Situations in towns centres are only a small part of the problem
Need to protect children around alcohol issues - education and parents
Engaging Employers - employer alcohol policy
Health - street drinkers initiative in Ipswich is something to watch
Innovation is key part of solution
There is a 16% reduction in alcohol consumption in the UK
Supermarkets are not keen on minimum pricing but about promoting positive change - Asda sell lower strength alcohol which tastes as good as higher strength. Increased point of sale promotions - seen 4% year on year increase in sales of lower strength alcohol products.
Change consumption through taste and enjoyment
85% of high strength alcohol not sold in supermarkets but convenience shops
Advertising Standards Authority:
Alcohol consumption has fallen since 2004 (again when Christians started to engage with NTE!)
France have banned alcohol advertising and binge drinking amongst young people has increased - in England 55% reduction in teenagers drinking alcohol, in France 12% increase for over 15 year old's and 21% increase for 13-15 year old's.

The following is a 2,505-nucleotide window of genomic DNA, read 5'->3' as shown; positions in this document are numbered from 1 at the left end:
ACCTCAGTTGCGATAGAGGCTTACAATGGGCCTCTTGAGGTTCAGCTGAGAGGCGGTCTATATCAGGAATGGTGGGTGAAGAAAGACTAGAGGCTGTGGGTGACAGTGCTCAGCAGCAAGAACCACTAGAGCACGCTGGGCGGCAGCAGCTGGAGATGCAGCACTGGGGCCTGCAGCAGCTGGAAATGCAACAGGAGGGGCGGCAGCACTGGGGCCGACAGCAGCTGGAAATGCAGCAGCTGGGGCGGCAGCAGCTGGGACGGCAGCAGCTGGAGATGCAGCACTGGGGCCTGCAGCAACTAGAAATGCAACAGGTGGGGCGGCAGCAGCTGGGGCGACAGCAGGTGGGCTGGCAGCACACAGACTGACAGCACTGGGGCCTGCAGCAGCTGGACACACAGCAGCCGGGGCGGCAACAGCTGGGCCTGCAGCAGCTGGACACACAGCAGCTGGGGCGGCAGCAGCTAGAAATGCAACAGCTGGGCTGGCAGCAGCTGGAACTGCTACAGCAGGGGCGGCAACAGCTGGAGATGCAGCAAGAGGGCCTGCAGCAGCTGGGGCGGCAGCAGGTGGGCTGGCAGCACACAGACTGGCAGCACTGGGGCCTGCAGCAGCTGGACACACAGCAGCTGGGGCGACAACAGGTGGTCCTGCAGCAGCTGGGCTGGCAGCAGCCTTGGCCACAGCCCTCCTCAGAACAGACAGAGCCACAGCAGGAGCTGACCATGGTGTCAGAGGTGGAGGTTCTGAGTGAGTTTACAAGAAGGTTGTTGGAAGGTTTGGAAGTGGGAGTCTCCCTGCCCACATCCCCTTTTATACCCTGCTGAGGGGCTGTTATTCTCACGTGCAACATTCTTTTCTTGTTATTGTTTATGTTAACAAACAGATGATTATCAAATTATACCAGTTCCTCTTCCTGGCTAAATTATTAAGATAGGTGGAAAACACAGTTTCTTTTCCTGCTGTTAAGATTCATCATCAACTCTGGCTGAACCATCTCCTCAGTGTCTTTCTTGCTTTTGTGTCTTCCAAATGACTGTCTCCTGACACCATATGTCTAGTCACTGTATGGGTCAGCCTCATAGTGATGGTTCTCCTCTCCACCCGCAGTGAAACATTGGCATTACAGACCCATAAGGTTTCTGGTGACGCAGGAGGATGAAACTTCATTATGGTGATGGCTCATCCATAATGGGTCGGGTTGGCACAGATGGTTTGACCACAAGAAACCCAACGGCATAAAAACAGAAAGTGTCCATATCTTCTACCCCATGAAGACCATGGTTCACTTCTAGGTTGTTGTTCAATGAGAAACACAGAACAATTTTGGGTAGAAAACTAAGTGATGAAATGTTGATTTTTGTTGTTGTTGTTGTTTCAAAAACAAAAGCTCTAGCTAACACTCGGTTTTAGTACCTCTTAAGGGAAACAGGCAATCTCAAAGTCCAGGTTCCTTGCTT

Need to research what is going right
Alcohol misuse is a problem for the minority
UK is middle of the tables in terms of European alcohol consumption
Drinking amongst 11-15 year old's is falling, proxy buying is increasing as is drinking amongst older people (Sagalouts!)
As one who visits towns and cities on Friday and Saturday nights to see night-time projects such as Street Angels and Club Angels in action I found the 'Future of Alcohol Policy' conference very interesting.